She’s confident that as students adapt to college life and gain more confidence, they will become less dependent on that extra attention.

“We have run the risk of not preparing first-year students enough,” she says. “We have to do a better job of providing resources to them. We have to bring it to their comfort zone. And I think it will become obvious pretty quickly — the students who need extra help and those who don’t.”

Another piece is Sweet Briar’s new core curriculum and its restructured academic calendar. The fall semester now starts with an intensive three-week session that will have all first-years together as a cohort in CORE 110 — Design Thinking. The class will also be open to sophomores, juniors and seniors.

“The cohort model has become the flagship of living-learning communities,” Thom-Kaley says. “The idea is: Let them do things together.”

Biology students on lake
Biology students during a class on Sweet Briar’s Lower Lake in fall 2017

There will be lots of opportunities for hands-on collaboration and interaction, adds psychology professor Jessica Salvatore, who directs the new core program and will be team-teaching the course with three other faculty members.

“This isn’t a traditional, lecture-based course,” Salvatore says. “Each day, students will be working on projects in small teams of about four or five, which will be reshuffled repeatedly over the three weeks so our incoming students really get to know each other. To my knowledge, this approach is completely unprecedented among small liberal arts colleges; it will be a unique feature of Sweet Briar’s new core.”

For Thom-Kaley, what’s even more distinctive about Sweet Briar’s living-learning initiative is its focus on health, wellness and nutrition. The program, she says, will take advantage of the campus’s enormous size — 3,250 acres, to be exact — and its new food services partnership with Meriwether Godsey. In addition to providing students with wholesome food options, there’s another opportunity for life skills: teaching students about great nutrition. There will also be weekly group counseling sessions, as well as lots of outdoor activities and athletic involvement.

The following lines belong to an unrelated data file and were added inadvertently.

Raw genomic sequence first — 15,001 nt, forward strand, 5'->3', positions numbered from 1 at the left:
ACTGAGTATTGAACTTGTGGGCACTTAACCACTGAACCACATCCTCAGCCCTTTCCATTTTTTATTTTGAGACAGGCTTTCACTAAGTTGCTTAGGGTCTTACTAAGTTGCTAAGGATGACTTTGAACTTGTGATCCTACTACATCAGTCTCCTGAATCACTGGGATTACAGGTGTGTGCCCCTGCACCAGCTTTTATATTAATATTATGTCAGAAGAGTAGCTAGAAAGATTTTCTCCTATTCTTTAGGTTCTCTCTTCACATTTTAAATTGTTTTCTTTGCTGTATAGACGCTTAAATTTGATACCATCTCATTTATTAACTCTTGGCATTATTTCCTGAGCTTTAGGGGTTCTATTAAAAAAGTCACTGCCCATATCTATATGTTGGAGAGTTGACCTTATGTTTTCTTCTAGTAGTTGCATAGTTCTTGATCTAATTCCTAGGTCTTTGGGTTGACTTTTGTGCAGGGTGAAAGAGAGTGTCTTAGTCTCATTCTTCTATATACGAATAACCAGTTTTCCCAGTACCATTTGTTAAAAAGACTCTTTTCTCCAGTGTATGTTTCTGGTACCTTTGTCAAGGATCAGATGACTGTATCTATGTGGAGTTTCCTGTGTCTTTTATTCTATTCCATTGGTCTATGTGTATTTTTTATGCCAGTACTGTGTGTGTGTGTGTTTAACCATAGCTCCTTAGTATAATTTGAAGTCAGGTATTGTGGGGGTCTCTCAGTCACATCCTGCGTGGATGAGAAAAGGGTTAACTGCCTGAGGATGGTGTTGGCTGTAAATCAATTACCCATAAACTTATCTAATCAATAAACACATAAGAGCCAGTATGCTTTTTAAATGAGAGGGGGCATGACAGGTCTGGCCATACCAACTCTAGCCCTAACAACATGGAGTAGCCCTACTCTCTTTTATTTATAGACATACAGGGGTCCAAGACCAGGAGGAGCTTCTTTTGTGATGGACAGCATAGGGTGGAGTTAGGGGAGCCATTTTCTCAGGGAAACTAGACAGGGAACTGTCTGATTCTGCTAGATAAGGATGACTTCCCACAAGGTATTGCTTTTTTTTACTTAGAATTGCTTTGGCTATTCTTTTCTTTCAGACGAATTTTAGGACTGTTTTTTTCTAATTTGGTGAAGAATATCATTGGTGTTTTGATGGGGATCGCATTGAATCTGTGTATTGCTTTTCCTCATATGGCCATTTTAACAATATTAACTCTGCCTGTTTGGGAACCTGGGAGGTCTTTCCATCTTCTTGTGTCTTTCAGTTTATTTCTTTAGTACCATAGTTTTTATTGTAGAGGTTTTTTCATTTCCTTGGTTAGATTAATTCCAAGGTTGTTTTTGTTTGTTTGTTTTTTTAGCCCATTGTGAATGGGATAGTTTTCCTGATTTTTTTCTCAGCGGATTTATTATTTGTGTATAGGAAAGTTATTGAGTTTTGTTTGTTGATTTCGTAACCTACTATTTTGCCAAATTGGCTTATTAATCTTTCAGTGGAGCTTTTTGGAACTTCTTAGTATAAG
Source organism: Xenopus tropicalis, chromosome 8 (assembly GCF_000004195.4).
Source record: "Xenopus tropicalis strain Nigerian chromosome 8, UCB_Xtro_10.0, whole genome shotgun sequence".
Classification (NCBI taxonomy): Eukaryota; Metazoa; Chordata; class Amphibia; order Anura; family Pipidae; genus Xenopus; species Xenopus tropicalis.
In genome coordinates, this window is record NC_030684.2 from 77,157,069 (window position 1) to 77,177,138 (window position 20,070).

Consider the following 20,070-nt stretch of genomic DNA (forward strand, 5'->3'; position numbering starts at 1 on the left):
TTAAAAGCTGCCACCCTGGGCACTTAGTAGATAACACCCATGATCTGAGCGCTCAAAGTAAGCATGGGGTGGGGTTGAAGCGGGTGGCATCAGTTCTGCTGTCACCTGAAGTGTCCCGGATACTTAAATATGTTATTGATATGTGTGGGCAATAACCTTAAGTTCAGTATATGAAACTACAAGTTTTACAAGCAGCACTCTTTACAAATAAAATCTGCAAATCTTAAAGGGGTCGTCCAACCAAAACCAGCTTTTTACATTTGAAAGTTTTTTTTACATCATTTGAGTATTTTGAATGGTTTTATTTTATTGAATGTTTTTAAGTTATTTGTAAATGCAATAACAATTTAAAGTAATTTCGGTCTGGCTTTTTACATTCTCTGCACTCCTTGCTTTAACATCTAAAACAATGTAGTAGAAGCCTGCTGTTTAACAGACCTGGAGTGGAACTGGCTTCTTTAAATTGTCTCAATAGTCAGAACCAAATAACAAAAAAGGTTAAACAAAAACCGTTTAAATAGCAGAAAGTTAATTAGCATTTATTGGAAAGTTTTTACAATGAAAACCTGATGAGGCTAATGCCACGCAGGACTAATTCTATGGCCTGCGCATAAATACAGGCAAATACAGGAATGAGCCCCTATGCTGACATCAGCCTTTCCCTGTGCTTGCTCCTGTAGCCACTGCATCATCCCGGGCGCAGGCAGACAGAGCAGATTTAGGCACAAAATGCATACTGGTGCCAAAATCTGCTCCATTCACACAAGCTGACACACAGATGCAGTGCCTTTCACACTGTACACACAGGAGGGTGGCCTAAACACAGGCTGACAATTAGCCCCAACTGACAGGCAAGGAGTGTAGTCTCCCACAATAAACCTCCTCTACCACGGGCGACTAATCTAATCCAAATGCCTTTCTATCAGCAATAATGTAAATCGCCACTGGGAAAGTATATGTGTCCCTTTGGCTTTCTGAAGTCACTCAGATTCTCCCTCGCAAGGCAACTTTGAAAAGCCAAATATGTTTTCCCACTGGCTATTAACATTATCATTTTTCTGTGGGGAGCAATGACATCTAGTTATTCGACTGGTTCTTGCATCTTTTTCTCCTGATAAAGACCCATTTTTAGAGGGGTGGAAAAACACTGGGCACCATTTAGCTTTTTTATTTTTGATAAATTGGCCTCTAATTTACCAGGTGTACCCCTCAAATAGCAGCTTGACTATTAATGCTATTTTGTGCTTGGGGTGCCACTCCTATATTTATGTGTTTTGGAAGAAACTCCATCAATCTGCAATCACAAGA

Move-in day Marcia Thom-Kaley
Marcia Thom-Kaley hugs a new student on Move-in Day 2016.

“A living-learning community is really concerned with the whole student. It’s about, how can we make this collegiate experience something that addresses and affects every bit of who you are as a human being?” she explains.

Over the past year, she’s chaired a college-wide committee that discusses student persistence and resilience. Thom-Kaley is convinced that living-learning communities can be a big part of the solution.

“My philosophy is that if we can increase student persistence, we don’t have a retention problem,” she says.

She’s already taken some practical steps toward making her living-learning initiative a reality. A new assistant director of student life, Jessica Austin, is already here, and a director of student life, who will also serve as director of residence life, will join the College in July.

Randolph Hall
First-year-students at Sweet Briar will live in historic Randolph Hall.

In the meantime, Thom-Kaley is beginning to build her support teams for each new student. There will be several “touch points” over the course of the summer between the team and first-year students, with the big welcome happening at orientation in August. By then, Randolph will be divided into “town themes” based on student interests, which will be collected in a survey over the summer. The survey will make it easier for student life to pair roommates, and the themed floors will help new arrivals feel connected when they move in.

“We want the residential life atmosphere to be a place of comfort and a place of ‘home’ to our students,” says Thom-Kaley.